P2 - Specification

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Advantages and Disadvantages of using photocells to provide electricity:

  • low maintenence
  • no need for power cables
  • no need for fuel
  • long life
  • renewable energy resource
  • no polluting waste
  • no power at night or in bad weather
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Photocells 2

How light produces electricity in a photocell:

  • energy absorbed by photocell
  • electrons are knocked loose from the silicon atoms in the crystal
  • electrons flow freely

The current and power produced in a photocell depends on:

  • light intensity
  • surface area exposed
  • distance from light source
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Wind Turbines

Advantages and Disadvantages of wind turbines:

  • renewable
  • no polluting waste
  • visual pollution
  • dependancy on wind speed
  • appropriate space and position needed
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Solar Heating

Why passive solar heating works:

  • glass is transparent to Sun's radiation
  • heated surfaces emit infrared radiation of longer wavelength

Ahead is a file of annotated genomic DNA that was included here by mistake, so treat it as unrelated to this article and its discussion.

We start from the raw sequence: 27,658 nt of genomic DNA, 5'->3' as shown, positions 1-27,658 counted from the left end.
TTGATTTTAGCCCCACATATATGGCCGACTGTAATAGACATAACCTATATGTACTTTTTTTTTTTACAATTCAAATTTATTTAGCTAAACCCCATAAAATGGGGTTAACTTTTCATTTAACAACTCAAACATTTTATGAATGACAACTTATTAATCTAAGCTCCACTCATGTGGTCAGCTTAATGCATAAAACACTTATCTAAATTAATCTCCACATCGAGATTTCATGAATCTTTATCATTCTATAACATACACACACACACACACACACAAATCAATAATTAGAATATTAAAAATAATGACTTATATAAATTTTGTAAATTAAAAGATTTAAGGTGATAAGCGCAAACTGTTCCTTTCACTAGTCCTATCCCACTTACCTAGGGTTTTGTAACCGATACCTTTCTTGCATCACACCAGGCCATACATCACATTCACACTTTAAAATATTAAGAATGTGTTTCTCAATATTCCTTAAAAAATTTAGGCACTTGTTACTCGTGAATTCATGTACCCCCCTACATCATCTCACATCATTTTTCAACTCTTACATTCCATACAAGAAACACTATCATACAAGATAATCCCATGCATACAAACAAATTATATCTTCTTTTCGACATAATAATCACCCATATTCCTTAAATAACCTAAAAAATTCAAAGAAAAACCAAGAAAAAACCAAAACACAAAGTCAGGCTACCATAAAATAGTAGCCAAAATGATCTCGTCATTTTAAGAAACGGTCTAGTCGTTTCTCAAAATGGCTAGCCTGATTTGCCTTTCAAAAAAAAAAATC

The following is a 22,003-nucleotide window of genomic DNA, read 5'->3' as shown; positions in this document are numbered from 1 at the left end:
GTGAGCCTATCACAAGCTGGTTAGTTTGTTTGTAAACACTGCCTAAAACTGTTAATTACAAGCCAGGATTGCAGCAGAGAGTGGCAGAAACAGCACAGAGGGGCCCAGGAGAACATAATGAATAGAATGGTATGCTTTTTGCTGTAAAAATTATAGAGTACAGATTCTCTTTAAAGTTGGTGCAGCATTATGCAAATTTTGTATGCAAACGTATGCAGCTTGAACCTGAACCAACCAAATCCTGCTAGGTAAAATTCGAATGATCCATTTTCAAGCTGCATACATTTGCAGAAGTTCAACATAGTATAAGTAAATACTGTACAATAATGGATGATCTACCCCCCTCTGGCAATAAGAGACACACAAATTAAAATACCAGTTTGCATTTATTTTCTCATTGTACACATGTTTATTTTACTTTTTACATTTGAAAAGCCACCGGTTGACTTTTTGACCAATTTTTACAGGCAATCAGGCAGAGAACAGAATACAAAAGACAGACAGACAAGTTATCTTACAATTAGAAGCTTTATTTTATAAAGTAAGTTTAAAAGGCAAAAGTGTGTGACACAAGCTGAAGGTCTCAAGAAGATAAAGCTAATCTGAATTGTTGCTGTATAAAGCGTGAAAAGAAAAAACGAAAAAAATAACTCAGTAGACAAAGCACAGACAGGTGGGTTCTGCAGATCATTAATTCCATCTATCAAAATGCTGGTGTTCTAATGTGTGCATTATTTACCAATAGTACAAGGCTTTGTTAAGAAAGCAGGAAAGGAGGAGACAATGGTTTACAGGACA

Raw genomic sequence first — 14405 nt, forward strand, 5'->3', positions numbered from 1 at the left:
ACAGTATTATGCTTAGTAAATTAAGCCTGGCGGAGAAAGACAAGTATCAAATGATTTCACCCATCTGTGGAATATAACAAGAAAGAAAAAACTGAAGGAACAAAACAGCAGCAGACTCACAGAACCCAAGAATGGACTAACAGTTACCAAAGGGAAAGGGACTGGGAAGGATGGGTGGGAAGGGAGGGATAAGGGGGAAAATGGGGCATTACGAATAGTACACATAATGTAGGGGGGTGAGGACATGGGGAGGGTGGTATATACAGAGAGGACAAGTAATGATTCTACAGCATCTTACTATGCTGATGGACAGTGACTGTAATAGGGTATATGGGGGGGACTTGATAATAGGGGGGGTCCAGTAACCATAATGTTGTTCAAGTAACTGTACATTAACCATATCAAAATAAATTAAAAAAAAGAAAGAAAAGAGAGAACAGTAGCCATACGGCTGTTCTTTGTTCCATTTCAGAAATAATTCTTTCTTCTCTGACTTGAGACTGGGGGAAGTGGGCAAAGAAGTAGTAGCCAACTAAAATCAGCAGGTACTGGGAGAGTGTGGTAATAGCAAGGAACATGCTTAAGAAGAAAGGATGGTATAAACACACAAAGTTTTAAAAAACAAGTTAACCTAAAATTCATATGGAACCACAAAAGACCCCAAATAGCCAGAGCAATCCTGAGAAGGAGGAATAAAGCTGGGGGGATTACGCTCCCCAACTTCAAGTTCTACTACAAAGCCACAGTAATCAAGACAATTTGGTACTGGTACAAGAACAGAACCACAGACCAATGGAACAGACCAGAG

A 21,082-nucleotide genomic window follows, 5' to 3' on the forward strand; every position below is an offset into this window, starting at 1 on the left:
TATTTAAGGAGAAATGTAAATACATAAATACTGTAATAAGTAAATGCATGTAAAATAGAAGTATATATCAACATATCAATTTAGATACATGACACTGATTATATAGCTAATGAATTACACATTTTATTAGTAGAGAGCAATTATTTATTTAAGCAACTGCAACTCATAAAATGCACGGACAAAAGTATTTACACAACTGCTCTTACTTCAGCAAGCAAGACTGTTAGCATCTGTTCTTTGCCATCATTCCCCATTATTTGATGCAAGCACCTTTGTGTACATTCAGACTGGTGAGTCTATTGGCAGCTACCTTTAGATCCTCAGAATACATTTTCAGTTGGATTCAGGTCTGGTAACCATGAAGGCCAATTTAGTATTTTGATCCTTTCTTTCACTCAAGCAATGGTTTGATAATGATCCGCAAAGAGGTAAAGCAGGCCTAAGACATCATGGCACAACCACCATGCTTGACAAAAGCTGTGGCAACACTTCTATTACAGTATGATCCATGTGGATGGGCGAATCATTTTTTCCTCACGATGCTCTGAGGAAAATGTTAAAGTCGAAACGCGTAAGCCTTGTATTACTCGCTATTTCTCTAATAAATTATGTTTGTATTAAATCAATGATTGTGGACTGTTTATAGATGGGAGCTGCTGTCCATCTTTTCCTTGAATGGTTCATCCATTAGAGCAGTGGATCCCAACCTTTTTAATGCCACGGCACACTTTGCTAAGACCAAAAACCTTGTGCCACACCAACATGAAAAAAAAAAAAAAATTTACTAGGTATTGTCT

• glass reflects this longer wavelength infrared

An efficient solar collector must track the position of the Sun in the sky.

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Generating Electricity

The dynamo effect can be increased by:

  • using stronger magnets
  • using more turns in the coil
  • moving the coil faster
  • moving the magnet faster

AC generators work by:

  • coil of wire
  • magnetic field
  • coil and field are close
  • there is a relative motion between the coil and field.
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Power Stations

Electricity is generated at a conventional power station by:

  • fuel is burned
  • boils water to produce steam
  • steam spins the turbines
  • turbine turns generator

(Know how to use efficiency calculation)